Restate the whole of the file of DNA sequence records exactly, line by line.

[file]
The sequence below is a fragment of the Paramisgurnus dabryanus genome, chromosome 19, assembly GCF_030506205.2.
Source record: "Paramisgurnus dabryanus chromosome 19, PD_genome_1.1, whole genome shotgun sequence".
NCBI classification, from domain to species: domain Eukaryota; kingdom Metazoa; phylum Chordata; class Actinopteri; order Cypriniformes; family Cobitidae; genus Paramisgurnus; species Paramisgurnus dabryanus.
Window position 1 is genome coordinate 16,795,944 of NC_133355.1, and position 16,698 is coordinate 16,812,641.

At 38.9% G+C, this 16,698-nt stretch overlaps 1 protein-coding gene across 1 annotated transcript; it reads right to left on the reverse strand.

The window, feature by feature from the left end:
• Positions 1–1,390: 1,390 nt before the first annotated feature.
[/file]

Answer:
The sequence below is a fragment of the Paramisgurnus dabryanus genome, chromosome 19, assembly GCF_030506205.2.
Source record: "Paramisgurnus dabryanus chromosome 19, PD_genome_1.1, whole genome shotgun sequence".
NCBI classification, from domain to species: domain Eukaryota; kingdom Metazoa; phylum Chordata; class Actinopteri; order Cypriniformes; family Cobitidae; genus Paramisgurnus; species Paramisgurnus dabryanus.
Window position 1 is genome coordinate 16,795,944 of NC_133355.1, and position 16,698 is coordinate 16,812,641.

At 38.9% G+C, this 16,698-nt stretch overlaps 1 protein-coding gene across 1 annotated transcript; it reads right to left on the reverse strand.

The window, feature by feature from the left end:
• Positions 1–1,390: 1,390 nt before the first annotated feature.